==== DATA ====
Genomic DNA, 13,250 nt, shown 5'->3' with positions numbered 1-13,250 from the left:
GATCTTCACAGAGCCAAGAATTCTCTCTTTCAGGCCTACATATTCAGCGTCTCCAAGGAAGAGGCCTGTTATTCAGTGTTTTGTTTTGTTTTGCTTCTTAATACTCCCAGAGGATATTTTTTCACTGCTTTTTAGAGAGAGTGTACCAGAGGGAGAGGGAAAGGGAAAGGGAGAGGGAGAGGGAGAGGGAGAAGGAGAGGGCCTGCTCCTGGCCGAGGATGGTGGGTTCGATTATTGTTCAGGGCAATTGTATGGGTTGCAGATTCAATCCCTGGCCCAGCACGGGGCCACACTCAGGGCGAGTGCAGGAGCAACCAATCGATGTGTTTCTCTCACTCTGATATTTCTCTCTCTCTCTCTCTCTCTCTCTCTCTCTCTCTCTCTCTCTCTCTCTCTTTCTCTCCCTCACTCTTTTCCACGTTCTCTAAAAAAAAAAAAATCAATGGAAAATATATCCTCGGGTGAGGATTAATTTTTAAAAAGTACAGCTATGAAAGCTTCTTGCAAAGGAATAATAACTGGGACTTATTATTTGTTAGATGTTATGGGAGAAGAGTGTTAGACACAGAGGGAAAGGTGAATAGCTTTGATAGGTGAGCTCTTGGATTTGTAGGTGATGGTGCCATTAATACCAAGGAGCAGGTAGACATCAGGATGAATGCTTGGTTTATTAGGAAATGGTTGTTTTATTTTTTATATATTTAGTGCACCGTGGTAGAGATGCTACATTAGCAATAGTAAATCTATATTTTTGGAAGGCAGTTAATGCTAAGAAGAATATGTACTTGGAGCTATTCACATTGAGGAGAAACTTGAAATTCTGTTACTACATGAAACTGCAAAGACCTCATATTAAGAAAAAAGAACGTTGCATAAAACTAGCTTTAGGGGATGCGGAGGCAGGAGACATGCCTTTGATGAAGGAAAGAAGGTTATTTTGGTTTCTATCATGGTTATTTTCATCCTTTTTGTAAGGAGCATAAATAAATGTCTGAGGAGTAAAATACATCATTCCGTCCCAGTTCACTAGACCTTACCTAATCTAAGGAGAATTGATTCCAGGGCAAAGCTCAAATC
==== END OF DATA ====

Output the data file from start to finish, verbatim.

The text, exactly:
Genomic DNA, 13,250 nt, shown 5'->3' with positions numbered 1-13,250 from the left:
GATCTTCACAGAGCCAAGAATTCTCTCTTTCAGGCCTACATATTCAGCGTCTCCAAGGAAGAGGCCTGTTATTCAGTGTTTTGTTTTGTTTTGCTTCTTAATACTCCCAGAGGATATTTTTTCACTGCTTTTTAGAGAGAGTGTACCAGAGGGAGAGGGAAAGGGAAAGGGAGAGGGAGAGGGAGAGGGAGAAGGAGAGGGCCTGCTCCTGGCCGAGGATGGTGGGTTCGATTATTGTTCAGGGCAATTGTATGGGTTGCAGATTCAATCCCTGGCCCAGCACGGGGCCACACTCAGGGCGAGTGCAGGAGCAACCAATCGATGTGTTTCTCTCACTCTGATATTTCTCTCTCTCTCTCTCTCTCTCTCTCTCTCTCTCTCTCTCTCTCTCTCTCTTTCTCTCCCTCACTCTTTTCCACGTTCTCTAAAAAAAAAAAAATCAATGGAAAATATATCCTCGGGTGAGGATTAATTTTTAAAAAGTACAGCTATGAAAGCTTCTTGCAAAGGAATAATAACTGGGACTTATTATTTGTTAGATGTTATGGGAGAAGAGTGTTAGACACAGAGGGAAAGGTGAATAGCTTTGATAGGTGAGCTCTTGGATTTGTAGGTGATGGTGCCATTAATACCAAGGAGCAGGTAGACATCAGGATGAATGCTTGGTTTATTAGGAAATGGTTGTTTTATTTTTTATATATTTAGTGCACCGTGGTAGAGATGCTACATTAGCAATAGTAAATCTATATTTTTGGAAGGCAGTTAATGCTAAGAAGAATATGTACTTGGAGCTATTCACATTGAGGAGAAACTTGAAATTCTGTTACTACATGAAACTGCAAAGACCTCATATTAAGAAAAAAGAACGTTGCATAAAACTAGCTTTAGGGGATGCGGAGGCAGGAGACATGCCTTTGATGAAGGAAAGAAGGTTATTTTGGTTTCTATCATGGTTATTTTCATCCTTTTTGTAAGGAGCATAAATAAATGTCTGAGGAGTAAAATACATCATTCCGTCCCAGTTCACTAGACCTTACCTAATCTAAGGAGAATTGATTCCAGGGCAAAGCTCAAATC